Howard County Executive Calvin Ball announced Friday that Troy Park in Elkridge is his preferred location for a 14th high school in the county.
While the location is Ball’s preference, the decision is ultimately up to the Howard County Public School System and the Board of Education, which will soon begin the process of determining the best site.
“The need for additional school capacity is one of the most pressing issues in our county,” Ball said during a news conference Friday at Troy Park. “Even with [a 13th high school under construction in Jessup] on the horizon, it is clear the need is significant in the northeastern region of our county.”
“Howard County is the fastest growing community in our state,” Howard schools Superintendent Michael Martirano said at the news conference. “This growth helps to keep our county dynamic and prosperous but at the same time puts pressure on our school system to add capacity and resources to serve our growing student body.”
A 14th high school is in the Howard County school system’s fiscal 2022 long-range master plan, which covers 2022 to 2031. The need, according to Martirano and Ball, stems from a combination of population growth in Howard County and projected increases in enrollment.
According to the most recent Adequate Public Facilities Ordinance chart — a set of regulations that weighs residential construction’s impact on nearby roads and school populations — five of the 12 high schools in Howard County will exceed 115% capacity by the 2023-24 academic year. The chart did not include the students that will be redistricted for the coming school in Jessup, expected to open in fall 2023.
The most recent high school built in Howard County was Marriotts Ridge in Marriottsville, which opened in 2005.
Board of Education Chairperson Mavis Ellis said this is an important step as the county continues to see “rapid growth.”
“In acknowledgement of the importance of another future high school to accommodate projected needs, we know land is scarce in Howard County, so it is critical that we preserve and land bank sites for future schools to meet anticipated enrollment needs,” Ellis said.
Martirano said Friday that school system projections show an additional 5,800 students in the next 10 years, which represents a need of 4,600 seats in school buildings. Howard County’s systemwide enrollment was nearly 59,000 students for the past academic year.
“In general, population growth is most concentrated in the eastern regions of our county, which drives a need for additional school capacity in those areas,” Martirano said.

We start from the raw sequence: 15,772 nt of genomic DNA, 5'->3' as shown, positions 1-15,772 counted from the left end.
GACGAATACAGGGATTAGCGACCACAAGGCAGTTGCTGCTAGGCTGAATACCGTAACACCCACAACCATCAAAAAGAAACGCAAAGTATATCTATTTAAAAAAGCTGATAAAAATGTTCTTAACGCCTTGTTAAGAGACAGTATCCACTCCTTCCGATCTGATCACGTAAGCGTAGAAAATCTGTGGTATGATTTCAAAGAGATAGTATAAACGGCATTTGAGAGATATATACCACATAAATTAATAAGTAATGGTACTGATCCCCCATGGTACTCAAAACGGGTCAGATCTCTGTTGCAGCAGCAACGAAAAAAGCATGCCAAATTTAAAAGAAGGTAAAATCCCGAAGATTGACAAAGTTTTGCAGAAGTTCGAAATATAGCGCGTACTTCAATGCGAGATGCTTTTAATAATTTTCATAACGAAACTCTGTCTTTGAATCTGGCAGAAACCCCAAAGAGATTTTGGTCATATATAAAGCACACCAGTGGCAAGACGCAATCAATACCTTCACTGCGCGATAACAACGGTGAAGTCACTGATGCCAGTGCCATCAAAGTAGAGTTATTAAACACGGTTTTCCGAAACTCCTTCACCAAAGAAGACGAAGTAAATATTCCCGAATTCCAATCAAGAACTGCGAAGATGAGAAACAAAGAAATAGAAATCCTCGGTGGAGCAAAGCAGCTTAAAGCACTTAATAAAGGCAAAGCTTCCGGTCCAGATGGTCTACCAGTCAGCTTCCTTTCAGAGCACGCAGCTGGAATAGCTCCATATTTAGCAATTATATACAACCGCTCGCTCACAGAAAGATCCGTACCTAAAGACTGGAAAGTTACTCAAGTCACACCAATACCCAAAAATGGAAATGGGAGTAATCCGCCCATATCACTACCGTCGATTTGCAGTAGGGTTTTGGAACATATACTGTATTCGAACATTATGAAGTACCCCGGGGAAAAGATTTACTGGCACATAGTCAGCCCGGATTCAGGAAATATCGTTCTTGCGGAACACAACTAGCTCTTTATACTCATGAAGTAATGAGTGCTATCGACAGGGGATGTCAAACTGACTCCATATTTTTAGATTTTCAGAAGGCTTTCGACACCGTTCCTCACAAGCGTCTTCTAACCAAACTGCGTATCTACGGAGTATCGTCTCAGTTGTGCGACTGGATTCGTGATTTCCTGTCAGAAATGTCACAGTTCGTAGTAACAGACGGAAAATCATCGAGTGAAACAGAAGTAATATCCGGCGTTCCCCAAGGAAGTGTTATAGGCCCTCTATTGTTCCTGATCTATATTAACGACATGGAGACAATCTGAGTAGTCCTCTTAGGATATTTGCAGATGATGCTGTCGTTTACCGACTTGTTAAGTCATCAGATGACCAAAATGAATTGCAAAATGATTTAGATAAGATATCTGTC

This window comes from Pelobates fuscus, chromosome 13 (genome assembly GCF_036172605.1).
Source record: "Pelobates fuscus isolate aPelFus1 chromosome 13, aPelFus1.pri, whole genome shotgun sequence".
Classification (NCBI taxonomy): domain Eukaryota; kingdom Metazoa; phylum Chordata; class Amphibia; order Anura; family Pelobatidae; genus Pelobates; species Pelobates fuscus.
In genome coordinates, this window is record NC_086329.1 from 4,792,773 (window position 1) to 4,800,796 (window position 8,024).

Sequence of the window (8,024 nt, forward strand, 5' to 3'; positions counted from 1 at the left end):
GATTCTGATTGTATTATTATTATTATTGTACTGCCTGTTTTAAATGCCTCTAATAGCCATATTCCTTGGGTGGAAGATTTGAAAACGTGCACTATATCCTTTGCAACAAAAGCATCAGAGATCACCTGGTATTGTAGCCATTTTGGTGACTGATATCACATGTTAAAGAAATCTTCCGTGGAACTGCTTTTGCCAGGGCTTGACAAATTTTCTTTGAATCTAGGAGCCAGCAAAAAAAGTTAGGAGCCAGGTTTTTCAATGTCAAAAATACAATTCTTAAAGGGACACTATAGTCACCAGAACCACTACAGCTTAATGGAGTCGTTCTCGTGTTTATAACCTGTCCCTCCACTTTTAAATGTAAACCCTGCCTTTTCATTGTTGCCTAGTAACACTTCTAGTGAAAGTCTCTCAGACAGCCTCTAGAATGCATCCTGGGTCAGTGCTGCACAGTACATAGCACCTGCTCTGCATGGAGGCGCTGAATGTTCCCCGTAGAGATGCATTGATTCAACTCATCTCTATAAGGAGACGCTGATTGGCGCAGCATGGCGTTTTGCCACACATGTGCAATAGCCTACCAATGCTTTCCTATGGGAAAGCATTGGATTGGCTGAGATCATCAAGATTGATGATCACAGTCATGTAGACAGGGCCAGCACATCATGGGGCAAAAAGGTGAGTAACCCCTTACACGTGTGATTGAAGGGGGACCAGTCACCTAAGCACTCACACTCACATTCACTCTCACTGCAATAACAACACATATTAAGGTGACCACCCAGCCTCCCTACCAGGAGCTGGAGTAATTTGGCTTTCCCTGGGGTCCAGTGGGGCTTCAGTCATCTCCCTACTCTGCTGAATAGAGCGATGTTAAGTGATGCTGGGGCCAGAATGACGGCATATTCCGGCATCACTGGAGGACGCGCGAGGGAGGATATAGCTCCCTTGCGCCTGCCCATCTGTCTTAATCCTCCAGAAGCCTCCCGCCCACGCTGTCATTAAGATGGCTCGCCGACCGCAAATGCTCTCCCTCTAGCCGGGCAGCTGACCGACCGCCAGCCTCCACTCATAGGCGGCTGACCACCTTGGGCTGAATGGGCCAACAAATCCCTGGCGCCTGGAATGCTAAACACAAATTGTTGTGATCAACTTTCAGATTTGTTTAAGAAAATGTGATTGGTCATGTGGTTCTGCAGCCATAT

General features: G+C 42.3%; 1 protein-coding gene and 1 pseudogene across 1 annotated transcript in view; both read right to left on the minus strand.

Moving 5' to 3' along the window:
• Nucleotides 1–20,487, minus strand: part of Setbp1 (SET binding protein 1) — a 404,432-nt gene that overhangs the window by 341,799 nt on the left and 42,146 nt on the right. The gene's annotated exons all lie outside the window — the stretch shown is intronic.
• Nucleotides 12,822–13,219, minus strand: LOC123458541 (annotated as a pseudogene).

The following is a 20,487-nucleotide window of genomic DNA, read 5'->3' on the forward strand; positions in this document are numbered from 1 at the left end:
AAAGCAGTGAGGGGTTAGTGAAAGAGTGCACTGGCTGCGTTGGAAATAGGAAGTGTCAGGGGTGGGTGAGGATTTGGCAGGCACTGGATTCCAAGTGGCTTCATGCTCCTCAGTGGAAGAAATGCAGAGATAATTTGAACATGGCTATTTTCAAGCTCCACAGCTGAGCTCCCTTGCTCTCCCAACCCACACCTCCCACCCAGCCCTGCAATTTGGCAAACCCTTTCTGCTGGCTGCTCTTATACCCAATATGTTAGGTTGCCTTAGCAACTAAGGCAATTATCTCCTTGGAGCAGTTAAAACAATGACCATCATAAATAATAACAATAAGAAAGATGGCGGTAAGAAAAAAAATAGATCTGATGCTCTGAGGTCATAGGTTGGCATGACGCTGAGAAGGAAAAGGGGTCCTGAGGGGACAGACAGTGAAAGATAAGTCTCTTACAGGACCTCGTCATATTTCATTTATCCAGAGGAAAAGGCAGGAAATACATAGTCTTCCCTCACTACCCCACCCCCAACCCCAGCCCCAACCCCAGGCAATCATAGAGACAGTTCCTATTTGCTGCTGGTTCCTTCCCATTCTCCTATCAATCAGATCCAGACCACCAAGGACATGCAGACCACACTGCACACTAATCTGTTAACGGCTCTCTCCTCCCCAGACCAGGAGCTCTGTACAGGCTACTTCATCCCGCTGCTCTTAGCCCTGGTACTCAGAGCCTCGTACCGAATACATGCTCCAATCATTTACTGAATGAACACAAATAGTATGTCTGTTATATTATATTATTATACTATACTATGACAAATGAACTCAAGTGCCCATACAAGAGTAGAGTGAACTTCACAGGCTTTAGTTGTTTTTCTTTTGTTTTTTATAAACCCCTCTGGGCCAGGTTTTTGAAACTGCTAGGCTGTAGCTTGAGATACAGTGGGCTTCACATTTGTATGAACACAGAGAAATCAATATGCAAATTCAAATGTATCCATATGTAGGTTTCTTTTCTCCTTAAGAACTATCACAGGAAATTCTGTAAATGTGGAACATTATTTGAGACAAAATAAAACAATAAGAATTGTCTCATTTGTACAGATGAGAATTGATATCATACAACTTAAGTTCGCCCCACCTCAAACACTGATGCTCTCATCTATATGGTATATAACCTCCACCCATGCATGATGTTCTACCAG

In a letter sent to the Board of Education on Oct. 14, Ball said the task force for the 14th high school, which was created in March 2018, also considered Rockburn Branch Park, Timbers at Troy Golf Course and a UPS site on Washington Boulevard — all of which are in Elkridge.
“I believe Troy Park stands alone as the best option for the location of [a 14th high school],” Ball wrote. “Troy Park presents the most cost-efficient, least intrusive option for [a 14th high school], minimizing land acquisition costs associated with some sites while avoiding major impacts on surrounding communities and homeowners.”
Ball said Friday that Troy Park has the space for at least 46 acres of land for a main school building, athletic fields and parking. He also said the location is “the most environmentally friendly site,” according to multiple assessments done since the task force was formed.
Last month, the school board voted to put the 14th high school into the long-range master plan in the fiscal 2022 budget. The long-term plan represents the goals and needs of the school in the capital budget.
“If we don’t put this in our long-term plan, the county does not need to recommend a site,” school board member Chao Wu said Friday about why he pushed to include a 14th high school in the long-range master plan. “Only if we put it in our long-term plan does it compel the county government to recommend a site for the school.”
While a high school in Elkridge won’t be built for several years, Wu said it’s crucial to start the process early.
“We can’t just wait for the last moment when every school is overcrowded,” he said. “It takes at least five years to get a school after we approve the funding. It’s also important because we need to secure the land.”
A 14th high school isn’t the only new facility in future plans. In addition to the high school in Jessup, Martirano said the school system has determined the need for six future elementary school sites and one middle school site. The acquisition of one of those — an elementary school at Turf Valley in Ellicott City — is “in the process,” Ball said Friday.
Renovations and additions are also underway at Burleigh Manor Middle in Ellicott City and Hammond High in Columbia. Specifically, the renovation at Hammond has been a topic of discussion for more than a decade and has been pushed back multiple times. Construction is set to end in time for the 2023-24 academic year.
The process moving forward for the school system and the board to approve a site for a 14th high school will begin soon, with the Site Review Committee considering different locations and giving its recommendations.